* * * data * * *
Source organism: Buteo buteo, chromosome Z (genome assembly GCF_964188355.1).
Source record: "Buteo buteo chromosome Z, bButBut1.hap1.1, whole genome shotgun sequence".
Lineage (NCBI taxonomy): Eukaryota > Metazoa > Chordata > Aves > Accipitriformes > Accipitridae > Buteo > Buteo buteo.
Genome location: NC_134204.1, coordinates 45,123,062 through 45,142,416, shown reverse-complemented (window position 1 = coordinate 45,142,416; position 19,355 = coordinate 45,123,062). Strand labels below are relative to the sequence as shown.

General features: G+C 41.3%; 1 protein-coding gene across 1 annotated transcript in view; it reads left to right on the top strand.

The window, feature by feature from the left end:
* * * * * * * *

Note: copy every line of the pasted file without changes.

Source organism: Buteo buteo, chromosome Z (genome assembly GCF_964188355.1).
Source record: "Buteo buteo chromosome Z, bButBut1.hap1.1, whole genome shotgun sequence".
Lineage (NCBI taxonomy): Eukaryota > Metazoa > Chordata > Aves > Accipitriformes > Accipitridae > Buteo > Buteo buteo.
Genome location: NC_134204.1, coordinates 45,123,062 through 45,142,416, shown reverse-complemented (window position 1 = coordinate 45,142,416; position 19,355 = coordinate 45,123,062). Strand labels below are relative to the sequence as shown.

General features: G+C 41.3%; 1 protein-coding gene across 1 annotated transcript in view; it reads left to right on the top strand.

The window, feature by feature from the left end: